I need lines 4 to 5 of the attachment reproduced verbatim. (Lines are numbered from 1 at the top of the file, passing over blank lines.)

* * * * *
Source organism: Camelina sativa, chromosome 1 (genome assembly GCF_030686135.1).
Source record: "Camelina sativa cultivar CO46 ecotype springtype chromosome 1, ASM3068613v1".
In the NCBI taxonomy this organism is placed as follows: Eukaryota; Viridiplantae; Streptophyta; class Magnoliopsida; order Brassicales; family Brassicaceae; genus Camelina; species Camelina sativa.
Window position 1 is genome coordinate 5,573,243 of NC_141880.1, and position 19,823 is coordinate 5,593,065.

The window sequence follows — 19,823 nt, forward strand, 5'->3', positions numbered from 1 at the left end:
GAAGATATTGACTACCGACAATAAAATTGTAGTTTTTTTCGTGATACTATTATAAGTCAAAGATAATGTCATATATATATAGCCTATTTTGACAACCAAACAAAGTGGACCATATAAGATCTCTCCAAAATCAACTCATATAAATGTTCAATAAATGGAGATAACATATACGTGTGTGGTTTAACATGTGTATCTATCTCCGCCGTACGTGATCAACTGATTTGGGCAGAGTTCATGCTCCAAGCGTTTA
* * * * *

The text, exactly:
Window position 1 is genome coordinate 5,573,243 of NC_141880.1, and position 19,823 is coordinate 5,593,065.

The window sequence follows — 19,823 nt, forward strand, 5'->3', positions numbered from 1 at the left end: